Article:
Discovered nearly three thousand years ago, “Chinese varnish” developed throughout South-East Asia. Today, the unique properties of this material are as fascinating as ever to master lacquerers and artists.
Weng Jijun in his Shanghai studio.
An insoluble, rot-proof, uncommonly strong resin that adheres to numerous materials (like wood, metal, leaves and leather), lacquer was initially used as a simple finish to protect weapons, objects and furniture. But its many qualities were soon explored in a more aesthetic vein, and increasingly complex techniques developed over the centuries. In the Ming period (1368-1644), over a hundred were listed, ranging from dry to painted, carved and inlaid lacquer. Largely used in the decoration of furniture and precious objects from the Song dynasty (960-1279) to the Qing period (1644-1912), it reflected codified aesthetic and traditional forms through to the 1980s. But in the last twenty years of the 20th century, with the opening of China to the world and the development of contemporary art, lacquer evolved into a practice with far freer expression. “A big tree needs strong roots to support it,” and according to Weng Jijun, artist, former teacher and director of the arts and crafts department at the Shanghai Academy of Art and Design, the mastery of traditional techniques underpins all expression, no matter how contemporary.
From figuration to abstraction
Time is one of the essential aspects in mastering the precious resin and the technical process. While, it has been possible to produce industrial lacquers quickly since the 20th century, and they are now more common, they are no match for the plant-based kind. Even though industrial lacquers take less time to collect and to dry, they aren't as strong and are less reliable in the long run. What with harvesting the raw sap from trees (with varieties and properties that differ with every region); preparing the powdered clay and cloth support; mixing the different lacquers with natural pigments to tint them; alternating coats of the substance and hardening times (in a room heated to a high temperature with over 80% humidity) and waiting patiently between the various stages – all before actually beginning to work on a piece – we are clearly looking at an incompressible process! Like the materials, the tools are simple and often natural: bamboo spikes, wooden pipettes, metal chisels and so on. So producing a lacquer piece takes several months, and the result is never 100% certain.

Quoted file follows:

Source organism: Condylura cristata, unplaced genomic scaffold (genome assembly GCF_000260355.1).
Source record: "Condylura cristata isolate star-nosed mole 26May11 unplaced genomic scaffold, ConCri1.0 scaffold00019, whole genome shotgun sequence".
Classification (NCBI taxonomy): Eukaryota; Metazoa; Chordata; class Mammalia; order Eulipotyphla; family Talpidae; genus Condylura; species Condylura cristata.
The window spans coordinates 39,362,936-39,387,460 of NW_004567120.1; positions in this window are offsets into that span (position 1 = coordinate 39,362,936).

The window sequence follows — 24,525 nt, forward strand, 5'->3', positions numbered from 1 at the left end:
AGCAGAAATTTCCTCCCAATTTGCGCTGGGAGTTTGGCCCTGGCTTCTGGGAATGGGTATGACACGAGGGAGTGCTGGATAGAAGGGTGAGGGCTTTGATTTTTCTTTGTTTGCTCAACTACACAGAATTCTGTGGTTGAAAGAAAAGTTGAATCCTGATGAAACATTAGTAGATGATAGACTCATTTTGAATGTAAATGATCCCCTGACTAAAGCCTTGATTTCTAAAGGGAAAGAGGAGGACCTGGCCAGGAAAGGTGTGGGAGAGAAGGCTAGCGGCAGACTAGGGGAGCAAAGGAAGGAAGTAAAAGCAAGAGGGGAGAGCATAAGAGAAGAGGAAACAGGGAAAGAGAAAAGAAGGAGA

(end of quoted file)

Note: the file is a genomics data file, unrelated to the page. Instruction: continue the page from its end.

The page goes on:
By choosing a single technique among the many existing, Weng Jijun has succeeded in fine-tuning and adapting it to a more abstract aesthetic approach than the vision dictated by strictly figurative tradition. For example, he uses the so-called “rhinoceros skin” technique (tixi in Chinese), which requires the application of at least ten coats of lacquer in succession, then making play with the different coloured strata by polishing them to various degrees to obtain a smooth surface. A process the master developed in two directions: by transposing it onto a flat surface – hitherto lacquers were only used with objects – and by “loosening” the polishing points to create a new motif and produce bumps while keeping a smooth rendering. In the 1990s and 2000s, the artist radically changed the way lacquer was perceived: “I chose this technique because it also reflected the Chinese philosophy of accumulating in order to remove. I adapted it to my times and cultural context.” Since then, he has constantly explored this contrast “between the complexity of the process and the minimalism of its aesthetic”.
Subverted traditional techniques
Wensen Qi, alias Vincent Cazeneuve, also finds this art highly appealing: "It's an appropriation. I come from a milieu of antique dealers, and I like the interaction of things with time. I'm looking for balance, imbalance, tension and strong contrasts between materials. The highly artisanal feeling is also important. I don't proclaim an ecological aspect or a return to roots. As soon as I came into contact with Chinese lacquer, it literally sucked me in; I've never been back to France!" For the artist, a former cabinetmaker and lacquer restorer, it was obvious to go to the actual site to obtain the reins more easily, and above all to place himself at the heart of his story… Wensen Qi is always exploring the possibilities of the material. He uses it like paint, combining it with other media on ready-made supports in wood – not cloth, as tradition would have it. "I'm currently exploring the carving techniques used during the Song dynasty to make pictures," he says. The artist also works lacquer with old rice bags; he studies other materials around resin, particularly bamboo and textiles, which he weaves himself. “I have learned an enormous amount of new techniques. I create hybrids, even though some are a thousand years old.… My aesthetic vision is clearly contemporary, and I'm aware that I am contributing a ‘Western’ influence to my work,” he says. Lacquer is struggling to break away from its traditional image, and the actual technique remains underestimated by the contemporary art market.